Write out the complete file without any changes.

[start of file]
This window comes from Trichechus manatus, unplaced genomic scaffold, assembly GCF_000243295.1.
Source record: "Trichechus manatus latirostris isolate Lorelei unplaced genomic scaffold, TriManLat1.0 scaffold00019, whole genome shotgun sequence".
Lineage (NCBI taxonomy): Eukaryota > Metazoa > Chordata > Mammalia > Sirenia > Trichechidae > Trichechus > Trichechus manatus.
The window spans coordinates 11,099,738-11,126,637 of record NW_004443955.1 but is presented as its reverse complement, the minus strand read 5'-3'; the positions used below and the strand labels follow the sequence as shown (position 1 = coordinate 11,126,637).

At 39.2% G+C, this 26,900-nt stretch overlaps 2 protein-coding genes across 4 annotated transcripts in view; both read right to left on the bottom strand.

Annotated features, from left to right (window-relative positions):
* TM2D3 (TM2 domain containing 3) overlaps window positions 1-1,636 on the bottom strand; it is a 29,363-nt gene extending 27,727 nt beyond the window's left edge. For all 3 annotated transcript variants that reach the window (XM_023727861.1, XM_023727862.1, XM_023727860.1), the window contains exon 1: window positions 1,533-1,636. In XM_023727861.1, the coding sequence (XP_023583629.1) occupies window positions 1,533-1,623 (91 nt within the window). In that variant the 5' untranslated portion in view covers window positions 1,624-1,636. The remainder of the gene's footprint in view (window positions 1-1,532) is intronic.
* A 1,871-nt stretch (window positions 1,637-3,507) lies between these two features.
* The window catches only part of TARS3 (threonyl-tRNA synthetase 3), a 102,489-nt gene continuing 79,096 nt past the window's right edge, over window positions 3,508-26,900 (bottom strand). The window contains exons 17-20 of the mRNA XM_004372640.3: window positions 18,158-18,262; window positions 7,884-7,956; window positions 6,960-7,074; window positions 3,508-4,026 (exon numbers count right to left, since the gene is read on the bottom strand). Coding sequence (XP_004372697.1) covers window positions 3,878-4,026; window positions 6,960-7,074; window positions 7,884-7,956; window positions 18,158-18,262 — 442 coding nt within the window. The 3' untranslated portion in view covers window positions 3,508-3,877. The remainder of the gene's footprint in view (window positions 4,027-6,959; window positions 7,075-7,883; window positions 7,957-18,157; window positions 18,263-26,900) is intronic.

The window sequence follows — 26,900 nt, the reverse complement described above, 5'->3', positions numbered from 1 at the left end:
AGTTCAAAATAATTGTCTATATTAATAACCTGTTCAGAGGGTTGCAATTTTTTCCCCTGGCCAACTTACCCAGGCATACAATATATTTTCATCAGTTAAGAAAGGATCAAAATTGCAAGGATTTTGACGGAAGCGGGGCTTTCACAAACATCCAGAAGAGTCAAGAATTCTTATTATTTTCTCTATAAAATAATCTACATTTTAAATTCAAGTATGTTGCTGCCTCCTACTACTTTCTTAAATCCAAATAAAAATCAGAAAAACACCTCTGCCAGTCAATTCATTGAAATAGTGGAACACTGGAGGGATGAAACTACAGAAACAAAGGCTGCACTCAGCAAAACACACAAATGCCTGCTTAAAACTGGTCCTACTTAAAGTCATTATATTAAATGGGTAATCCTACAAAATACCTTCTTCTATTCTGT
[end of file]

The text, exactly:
This window comes from Trichechus manatus, unplaced genomic scaffold, assembly GCF_000243295.1.
Source record: "Trichechus manatus latirostris isolate Lorelei unplaced genomic scaffold, TriManLat1.0 scaffold00019, whole genome shotgun sequence".
Lineage (NCBI taxonomy): Eukaryota > Metazoa > Chordata > Mammalia > Sirenia > Trichechidae > Trichechus > Trichechus manatus.
The window spans coordinates 11,099,738-11,126,637 of record NW_004443955.1 but is presented as its reverse complement, the minus strand read 5'-3'; the positions used below and the strand labels follow the sequence as shown (position 1 = coordinate 11,126,637).

At 39.2% G+C, this 26,900-nt stretch overlaps 2 protein-coding genes across 4 annotated transcripts in view; both read right to left on the bottom strand.

Annotated features, from left to right (window-relative positions):
* TM2D3 (TM2 domain containing 3) overlaps window positions 1-1,636 on the bottom strand; it is a 29,363-nt gene extending 27,727 nt beyond the window's left edge. For all 3 annotated transcript variants that reach the window (XM_023727861.1, XM_023727862.1, XM_023727860.1), the window contains exon 1: window positions 1,533-1,636. In XM_023727861.1, the coding sequence (XP_023583629.1) occupies window positions 1,533-1,623 (91 nt within the window). In that variant the 5' untranslated portion in view covers window positions 1,624-1,636. The remainder of the gene's footprint in view (window positions 1-1,532) is intronic.
* A 1,871-nt stretch (window positions 1,637-3,507) lies between these two features.
* The window catches only part of TARS3 (threonyl-tRNA synthetase 3), a 102,489-nt gene continuing 79,096 nt past the window's right edge, over window positions 3,508-26,900 (bottom strand). The window contains exons 17-20 of the mRNA XM_004372640.3: window positions 18,158-18,262; window positions 7,884-7,956; window positions 6,960-7,074; window positions 3,508-4,026 (exon numbers count right to left, since the gene is read on the bottom strand). Coding sequence (XP_004372697.1) covers window positions 3,878-4,026; window positions 6,960-7,074; window positions 7,884-7,956; window positions 18,158-18,262 — 442 coding nt within the window. The 3' untranslated portion in view covers window positions 3,508-3,877. The remainder of the gene's footprint in view (window positions 4,027-6,959; window positions 7,075-7,883; window positions 7,957-18,157; window positions 18,263-26,900) is intronic.

The window sequence follows — 26,900 nt, the reverse complement described above, 5'->3', positions numbered from 1 at the left end:
AGTTCAAAATAATTGTCTATATTAATAACCTGTTCAGAGGGTTGCAATTTTTTCCCCTGGCCAACTTACCCAGGCATACAATATATTTTCATCAGTTAAGAAAGGATCAAAATTGCAAGGATTTTGACGGAAGCGGGGCTTTCACAAACATCCAGAAGAGTCAAGAATTCTTATTATTTTCTCTATAAAATAATCTACATTTTAAATTCAAGTATGTTGCTGCCTCCTACTACTTTCTTAAATCCAAATAAAAATCAGAAAAACACCTCTGCCAGTCAATTCATTGAAATAGTGGAACACTGGAGGGATGAAACTACAGAAACAAAGGCTGCACTCAGCAAAACACACAAATGCCTGCTTAAAACTGGTCCTACTTAAAGTCATTATATTAAATGGGTAATCCTACAAAATACCTTCTTCTATTCTGT